GRAB was the first series of American ELINT (electronic intelligence) satellites, operated by the United States Navy between July 1960 and August 1962. Documents, declassified only in 1998, reveal that the project was originally called "Tattletale," then renamed GRAB (an acronym of the spurious name "Galactic Radiation and Background"), and later revised to GREB (Galactic Radiation Experimental Background). Each GRAB carried two payloads – the classified ELINT satellite itself and an unclassified satellite designed to measure solar radiation. The latter, known as Solrad, was publicly disclosed by the Department of Defense at the time and used as a cover for the intelligence mission. However, the Solrad experiments were not merely for show: by revealing the effect of solar radiation on the ionosphere and, hence, on high-frequency radio communications, they supplied data of military value.
Work on GRAB began in 1958, around the time of the first successful Vanguard launch. Reid Meyo of the Naval Research Laboratory (NRL) Countermeasures Branch had developed an electronic intelligence antenna for submarine periscopes. NRL was seeking quick military exploitation of the Vanguard satellite it had developed and it occurred to Reid that the NRL could simply put his periscope antenna into orbit aboard a Vanguard. The original calculations behind this idea were done, in the best tradition of aerospace engineering, on a restaurant placemat.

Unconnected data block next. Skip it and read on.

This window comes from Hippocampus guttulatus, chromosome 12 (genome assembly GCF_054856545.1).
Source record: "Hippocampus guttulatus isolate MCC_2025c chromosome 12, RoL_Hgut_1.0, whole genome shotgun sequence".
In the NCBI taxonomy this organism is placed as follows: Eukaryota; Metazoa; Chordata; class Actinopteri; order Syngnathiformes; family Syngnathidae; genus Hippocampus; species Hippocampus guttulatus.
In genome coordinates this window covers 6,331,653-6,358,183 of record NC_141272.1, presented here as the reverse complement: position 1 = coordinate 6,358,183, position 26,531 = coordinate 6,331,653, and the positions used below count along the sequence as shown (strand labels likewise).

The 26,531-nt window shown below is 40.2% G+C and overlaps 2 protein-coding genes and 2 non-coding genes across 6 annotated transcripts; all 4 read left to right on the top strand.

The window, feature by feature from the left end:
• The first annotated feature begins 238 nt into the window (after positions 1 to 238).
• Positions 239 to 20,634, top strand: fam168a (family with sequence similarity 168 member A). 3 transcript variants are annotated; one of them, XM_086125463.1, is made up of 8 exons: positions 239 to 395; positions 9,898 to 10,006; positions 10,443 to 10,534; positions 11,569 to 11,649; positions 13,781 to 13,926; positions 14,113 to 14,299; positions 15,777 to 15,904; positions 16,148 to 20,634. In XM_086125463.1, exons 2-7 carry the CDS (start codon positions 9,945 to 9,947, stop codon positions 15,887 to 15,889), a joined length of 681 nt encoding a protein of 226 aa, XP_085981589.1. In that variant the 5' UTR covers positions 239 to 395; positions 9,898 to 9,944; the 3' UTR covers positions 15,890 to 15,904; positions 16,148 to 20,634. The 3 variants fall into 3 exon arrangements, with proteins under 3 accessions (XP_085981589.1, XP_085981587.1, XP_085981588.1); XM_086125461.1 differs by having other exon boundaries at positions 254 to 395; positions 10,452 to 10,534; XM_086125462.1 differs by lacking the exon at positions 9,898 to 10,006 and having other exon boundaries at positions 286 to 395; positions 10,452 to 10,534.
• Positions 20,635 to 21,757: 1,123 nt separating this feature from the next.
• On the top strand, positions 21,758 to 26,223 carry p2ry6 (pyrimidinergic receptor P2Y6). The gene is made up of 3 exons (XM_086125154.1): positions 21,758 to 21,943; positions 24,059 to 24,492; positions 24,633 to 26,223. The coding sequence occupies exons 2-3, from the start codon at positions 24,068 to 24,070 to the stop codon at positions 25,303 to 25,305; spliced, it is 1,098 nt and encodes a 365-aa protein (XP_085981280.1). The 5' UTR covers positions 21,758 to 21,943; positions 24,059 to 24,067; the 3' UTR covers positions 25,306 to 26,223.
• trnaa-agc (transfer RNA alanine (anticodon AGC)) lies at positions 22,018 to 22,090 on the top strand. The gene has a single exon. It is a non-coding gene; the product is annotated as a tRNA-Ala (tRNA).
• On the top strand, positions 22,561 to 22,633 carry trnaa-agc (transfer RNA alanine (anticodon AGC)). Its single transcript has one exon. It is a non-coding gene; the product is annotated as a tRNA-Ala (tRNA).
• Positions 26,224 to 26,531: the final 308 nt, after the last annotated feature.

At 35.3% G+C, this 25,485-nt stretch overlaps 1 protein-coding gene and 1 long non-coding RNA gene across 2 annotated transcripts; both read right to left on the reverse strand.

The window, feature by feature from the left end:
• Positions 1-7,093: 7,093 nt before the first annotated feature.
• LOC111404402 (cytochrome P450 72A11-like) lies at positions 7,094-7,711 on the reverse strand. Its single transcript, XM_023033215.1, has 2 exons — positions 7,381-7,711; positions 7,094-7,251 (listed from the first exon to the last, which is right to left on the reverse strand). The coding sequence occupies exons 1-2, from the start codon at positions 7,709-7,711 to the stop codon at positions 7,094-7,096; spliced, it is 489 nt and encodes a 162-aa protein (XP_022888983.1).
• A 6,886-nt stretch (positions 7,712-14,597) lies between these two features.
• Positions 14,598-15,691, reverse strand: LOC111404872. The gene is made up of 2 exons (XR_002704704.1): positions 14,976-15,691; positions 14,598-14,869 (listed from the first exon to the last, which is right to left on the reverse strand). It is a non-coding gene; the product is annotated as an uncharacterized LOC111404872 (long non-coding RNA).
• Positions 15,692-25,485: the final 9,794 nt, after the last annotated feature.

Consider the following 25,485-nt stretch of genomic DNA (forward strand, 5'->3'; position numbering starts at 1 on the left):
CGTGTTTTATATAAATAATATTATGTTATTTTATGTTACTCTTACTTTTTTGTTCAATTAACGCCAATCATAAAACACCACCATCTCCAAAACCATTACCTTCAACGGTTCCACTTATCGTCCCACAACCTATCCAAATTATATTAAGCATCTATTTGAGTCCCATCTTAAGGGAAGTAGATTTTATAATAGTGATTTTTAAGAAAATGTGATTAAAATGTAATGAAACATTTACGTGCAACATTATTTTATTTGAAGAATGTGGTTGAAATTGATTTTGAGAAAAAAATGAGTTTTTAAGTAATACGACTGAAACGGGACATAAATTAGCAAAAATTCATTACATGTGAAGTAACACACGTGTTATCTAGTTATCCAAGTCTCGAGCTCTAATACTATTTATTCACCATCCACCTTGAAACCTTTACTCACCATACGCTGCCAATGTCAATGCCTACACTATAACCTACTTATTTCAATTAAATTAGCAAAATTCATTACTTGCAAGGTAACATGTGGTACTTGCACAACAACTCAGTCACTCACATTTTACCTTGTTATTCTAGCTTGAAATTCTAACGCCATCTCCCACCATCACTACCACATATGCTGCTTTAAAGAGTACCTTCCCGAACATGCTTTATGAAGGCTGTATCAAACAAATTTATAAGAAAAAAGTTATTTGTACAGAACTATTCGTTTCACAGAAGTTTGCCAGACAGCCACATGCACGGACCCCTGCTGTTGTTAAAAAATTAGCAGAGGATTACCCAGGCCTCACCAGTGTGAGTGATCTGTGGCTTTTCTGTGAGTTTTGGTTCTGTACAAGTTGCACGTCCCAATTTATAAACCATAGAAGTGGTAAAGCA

From 800 kilometers above the Earth, a GRAB satellite's circular orbit passed it through the beams from Soviet radar whose pulses traveled beyond the horizon into space. GRAB's task was to receive each radar pulse in a certain bandwidth and transpond a corresponding signal to collection huts at ground sites within GRAB's field of view. Operators in the huts recorded the transponded data and couriered it to NRL for evaluation.